Philly Uber, Lyft drivers join nationwide protest as rideshares go public


Uber drivers in Philadelphia are planning to go on strike, joining six other cities in a planned protest over poor working conditions and low pay. 

Uber will make its debut on Wall Street on May 8. On noon of opening day, drivers in Philly, Los Angeles, D.C., San Francisco, Chicago, Los Angeles, San Diego, and Minneapolis will turn off the ride-sharing app for 12 hours, according to the BBC.

The activist group Gig Workers Rising is spearheading the protest, stating “Uber and Lyft are about to launch IPOs, which will put billions in the pockets of executives. But what will drivers get?”

On average, Uber drivers make $8.55 per hour in the U.S., which is $1.30 more than the national average. Pennsylvania’s minimum wage is $7.25. Experts expect Uber and Lyft will be worth tens of billions, according to the BBC.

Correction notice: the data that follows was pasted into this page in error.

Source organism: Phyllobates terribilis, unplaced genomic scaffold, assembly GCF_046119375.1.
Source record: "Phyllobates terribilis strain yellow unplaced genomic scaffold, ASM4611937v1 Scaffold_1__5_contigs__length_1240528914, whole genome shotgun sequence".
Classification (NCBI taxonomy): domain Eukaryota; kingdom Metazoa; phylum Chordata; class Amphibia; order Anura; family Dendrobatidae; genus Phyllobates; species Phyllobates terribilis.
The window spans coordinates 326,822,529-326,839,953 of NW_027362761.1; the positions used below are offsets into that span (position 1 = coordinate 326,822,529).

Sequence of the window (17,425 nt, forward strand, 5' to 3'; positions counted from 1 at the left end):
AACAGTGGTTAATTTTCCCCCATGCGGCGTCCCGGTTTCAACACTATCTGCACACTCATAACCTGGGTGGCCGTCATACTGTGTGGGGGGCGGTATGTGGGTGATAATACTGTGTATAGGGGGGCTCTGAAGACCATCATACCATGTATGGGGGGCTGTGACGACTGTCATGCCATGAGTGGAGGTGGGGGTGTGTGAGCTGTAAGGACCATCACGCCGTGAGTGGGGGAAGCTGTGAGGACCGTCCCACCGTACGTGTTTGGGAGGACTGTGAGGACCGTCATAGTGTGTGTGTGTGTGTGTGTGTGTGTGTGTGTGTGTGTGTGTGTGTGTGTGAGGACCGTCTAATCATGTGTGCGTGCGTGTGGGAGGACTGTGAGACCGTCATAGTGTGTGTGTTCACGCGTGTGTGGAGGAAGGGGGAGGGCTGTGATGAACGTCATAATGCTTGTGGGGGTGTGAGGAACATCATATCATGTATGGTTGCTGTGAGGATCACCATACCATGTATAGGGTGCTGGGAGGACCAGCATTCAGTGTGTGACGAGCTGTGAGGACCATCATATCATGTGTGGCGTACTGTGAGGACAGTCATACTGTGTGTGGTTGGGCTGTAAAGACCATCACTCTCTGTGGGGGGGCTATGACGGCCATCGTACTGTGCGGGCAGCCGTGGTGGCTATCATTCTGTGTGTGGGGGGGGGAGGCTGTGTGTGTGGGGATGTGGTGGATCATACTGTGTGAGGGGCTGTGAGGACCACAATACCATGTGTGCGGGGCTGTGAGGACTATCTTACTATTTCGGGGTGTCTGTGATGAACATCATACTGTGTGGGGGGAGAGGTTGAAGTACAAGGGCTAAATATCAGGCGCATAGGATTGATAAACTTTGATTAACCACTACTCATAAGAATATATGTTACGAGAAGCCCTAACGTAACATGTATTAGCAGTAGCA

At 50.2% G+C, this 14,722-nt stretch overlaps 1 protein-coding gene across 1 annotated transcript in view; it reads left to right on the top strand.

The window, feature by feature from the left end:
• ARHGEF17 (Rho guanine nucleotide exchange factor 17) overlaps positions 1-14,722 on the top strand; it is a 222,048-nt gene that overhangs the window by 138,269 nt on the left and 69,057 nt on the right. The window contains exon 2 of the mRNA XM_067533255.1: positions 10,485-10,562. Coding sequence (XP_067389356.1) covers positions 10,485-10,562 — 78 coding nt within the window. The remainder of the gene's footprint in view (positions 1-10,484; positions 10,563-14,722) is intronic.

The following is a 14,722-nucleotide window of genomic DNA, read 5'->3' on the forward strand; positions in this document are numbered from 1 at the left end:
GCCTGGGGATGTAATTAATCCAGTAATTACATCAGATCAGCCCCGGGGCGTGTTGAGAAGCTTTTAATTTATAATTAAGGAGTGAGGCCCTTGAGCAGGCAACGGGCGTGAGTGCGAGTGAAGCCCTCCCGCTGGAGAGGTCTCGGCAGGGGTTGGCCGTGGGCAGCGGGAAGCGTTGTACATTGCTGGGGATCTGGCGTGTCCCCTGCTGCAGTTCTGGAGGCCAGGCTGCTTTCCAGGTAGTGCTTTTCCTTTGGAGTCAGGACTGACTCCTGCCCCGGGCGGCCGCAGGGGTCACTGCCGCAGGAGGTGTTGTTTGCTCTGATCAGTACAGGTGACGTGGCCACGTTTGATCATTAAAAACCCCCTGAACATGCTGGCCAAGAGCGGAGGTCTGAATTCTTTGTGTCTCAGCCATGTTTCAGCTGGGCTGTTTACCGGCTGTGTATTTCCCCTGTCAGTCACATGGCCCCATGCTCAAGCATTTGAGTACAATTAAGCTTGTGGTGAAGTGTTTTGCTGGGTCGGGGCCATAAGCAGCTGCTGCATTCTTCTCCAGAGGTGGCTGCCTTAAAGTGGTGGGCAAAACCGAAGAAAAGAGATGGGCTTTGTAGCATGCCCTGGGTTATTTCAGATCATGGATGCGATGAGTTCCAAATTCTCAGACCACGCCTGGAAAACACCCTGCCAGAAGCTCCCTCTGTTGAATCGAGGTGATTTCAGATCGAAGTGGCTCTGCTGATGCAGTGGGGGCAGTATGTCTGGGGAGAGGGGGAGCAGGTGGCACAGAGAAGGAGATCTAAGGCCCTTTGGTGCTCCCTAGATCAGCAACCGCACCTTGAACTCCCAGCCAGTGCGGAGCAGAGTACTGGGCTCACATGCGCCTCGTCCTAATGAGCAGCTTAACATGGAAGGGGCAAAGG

The drivers involved in the protests have four demands: 

Living wage: Uber and Lyft must pay drivers a livable hourly rate (after expenses). 

Transparency: Clear policies on wages, tips, fare breakdowns and deactivations. 

Benefits: Such as disability, workers comp, retirement, health care, death benefits, and paid time off. 

Voice at work: A recognized independent worker organization, the freedom to stand together without fear of retaliation and a fair and transparent process for deactivations. 

“Uber’s much-anticipated IPO will put millions into the pockets of executives, but the drivers who are the core of the service of the company will get nothing,” Gig Workers Rising organizer Shona Clarkson told The Guardian. “Uber is paying drivers poverty wages and continues to slash wages while executives make millions.” 

Gig Workers Rising represent about 4,000 DIY drivers working catch-as-catch-can job like Sittercity,, Uber or Lyft, TaskRabbit or Handy, DoorDash, Instacart or GrubHub. 

“Uber and Lyft exclude rideshare drivers from basic worker protections. Without these protections, drivers face low wages and labor abuses,” Gig Workers Rising posted. “They have no way to organize and are denied crucial benefits like health insurance, disability, overtime or workers comp.”

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